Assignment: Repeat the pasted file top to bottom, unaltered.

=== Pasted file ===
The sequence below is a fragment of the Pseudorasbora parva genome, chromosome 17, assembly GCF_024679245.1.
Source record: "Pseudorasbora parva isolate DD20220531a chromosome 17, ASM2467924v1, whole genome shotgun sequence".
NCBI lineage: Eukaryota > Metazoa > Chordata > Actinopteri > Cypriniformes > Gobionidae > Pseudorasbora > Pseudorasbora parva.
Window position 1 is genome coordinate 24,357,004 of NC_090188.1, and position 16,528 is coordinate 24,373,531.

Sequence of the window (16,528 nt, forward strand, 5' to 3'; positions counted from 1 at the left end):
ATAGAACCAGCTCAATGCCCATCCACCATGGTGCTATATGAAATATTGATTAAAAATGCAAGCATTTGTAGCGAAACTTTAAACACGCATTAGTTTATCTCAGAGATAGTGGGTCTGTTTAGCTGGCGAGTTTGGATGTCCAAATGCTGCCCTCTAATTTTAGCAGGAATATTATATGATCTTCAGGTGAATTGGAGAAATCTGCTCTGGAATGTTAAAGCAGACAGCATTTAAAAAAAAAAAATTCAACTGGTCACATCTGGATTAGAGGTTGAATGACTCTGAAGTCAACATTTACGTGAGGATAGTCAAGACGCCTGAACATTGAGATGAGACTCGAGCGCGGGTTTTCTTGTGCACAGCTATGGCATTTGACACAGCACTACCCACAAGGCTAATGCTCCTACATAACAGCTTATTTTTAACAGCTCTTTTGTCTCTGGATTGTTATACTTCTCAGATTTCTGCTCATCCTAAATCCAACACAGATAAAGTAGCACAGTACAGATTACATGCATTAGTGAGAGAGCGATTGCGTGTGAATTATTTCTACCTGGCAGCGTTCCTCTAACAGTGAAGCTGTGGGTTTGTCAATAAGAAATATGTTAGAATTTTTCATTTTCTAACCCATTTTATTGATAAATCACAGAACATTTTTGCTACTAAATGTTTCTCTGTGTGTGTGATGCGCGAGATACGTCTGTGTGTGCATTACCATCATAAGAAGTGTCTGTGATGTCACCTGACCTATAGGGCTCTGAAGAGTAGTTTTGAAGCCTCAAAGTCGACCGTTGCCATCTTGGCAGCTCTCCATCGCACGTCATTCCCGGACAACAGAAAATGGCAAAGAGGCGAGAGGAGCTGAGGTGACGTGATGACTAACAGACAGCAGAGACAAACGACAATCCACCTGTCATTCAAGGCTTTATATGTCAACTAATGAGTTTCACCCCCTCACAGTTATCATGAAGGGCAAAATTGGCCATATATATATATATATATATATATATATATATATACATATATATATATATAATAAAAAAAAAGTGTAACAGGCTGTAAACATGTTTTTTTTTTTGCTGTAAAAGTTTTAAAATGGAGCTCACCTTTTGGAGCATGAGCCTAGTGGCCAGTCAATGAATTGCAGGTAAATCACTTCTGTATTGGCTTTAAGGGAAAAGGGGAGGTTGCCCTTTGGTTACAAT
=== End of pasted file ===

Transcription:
The sequence below is a fragment of the Pseudorasbora parva genome, chromosome 17, assembly GCF_024679245.1.
Source record: "Pseudorasbora parva isolate DD20220531a chromosome 17, ASM2467924v1, whole genome shotgun sequence".
NCBI lineage: Eukaryota > Metazoa > Chordata > Actinopteri > Cypriniformes > Gobionidae > Pseudorasbora > Pseudorasbora parva.
Window position 1 is genome coordinate 24,357,004 of NC_090188.1, and position 16,528 is coordinate 24,373,531.

Sequence of the window (16,528 nt, forward strand, 5' to 3'; positions counted from 1 at the left end):
ATAGAACCAGCTCAATGCCCATCCACCATGGTGCTATATGAAATATTGATTAAAAATGCAAGCATTTGTAGCGAAACTTTAAACACGCATTAGTTTATCTCAGAGATAGTGGGTCTGTTTAGCTGGCGAGTTTGGATGTCCAAATGCTGCCCTCTAATTTTAGCAGGAATATTATATGATCTTCAGGTGAATTGGAGAAATCTGCTCTGGAATGTTAAAGCAGACAGCATTTAAAAAAAAAAAATTCAACTGGTCACATCTGGATTAGAGGTTGAATGACTCTGAAGTCAACATTTACGTGAGGATAGTCAAGACGCCTGAACATTGAGATGAGACTCGAGCGCGGGTTTTCTTGTGCACAGCTATGGCATTTGACACAGCACTACCCACAAGGCTAATGCTCCTACATAACAGCTTATTTTTAACAGCTCTTTTGTCTCTGGATTGTTATACTTCTCAGATTTCTGCTCATCCTAAATCCAACACAGATAAAGTAGCACAGTACAGATTACATGCATTAGTGAGAGAGCGATTGCGTGTGAATTATTTCTACCTGGCAGCGTTCCTCTAACAGTGAAGCTGTGGGTTTGTCAATAAGAAATATGTTAGAATTTTTCATTTTCTAACCCATTTTATTGATAAATCACAGAACATTTTTGCTACTAAATGTTTCTCTGTGTGTGTGATGCGCGAGATACGTCTGTGTGTGCATTACCATCATAAGAAGTGTCTGTGATGTCACCTGACCTATAGGGCTCTGAAGAGTAGTTTTGAAGCCTCAAAGTCGACCGTTGCCATCTTGGCAGCTCTCCATCGCACGTCATTCCCGGACAACAGAAAATGGCAAAGAGGCGAGAGGAGCTGAGGTGACGTGATGACTAACAGACAGCAGAGACAAACGACAATCCACCTGTCATTCAAGGCTTTATATGTCAACTAATGAGTTTCACCCCCTCACAGTTATCATGAAGGGCAAAATTGGCCATATATATATATATATATATATATATATATATATACATATATATATATATAATAAAAAAAAAGTGTAACAGGCTGTAAACATGTTTTTTTTTTTGCTGTAAAAGTTTTAAAATGGAGCTCACCTTTTGGAGCATGAGCCTAGTGGCCAGTCAATGAATTGCAGGTAAATCACTTCTGTATTGGCTTTAAGGGAAAAGGGGAGGTTGCCCTTTGGTTACAAT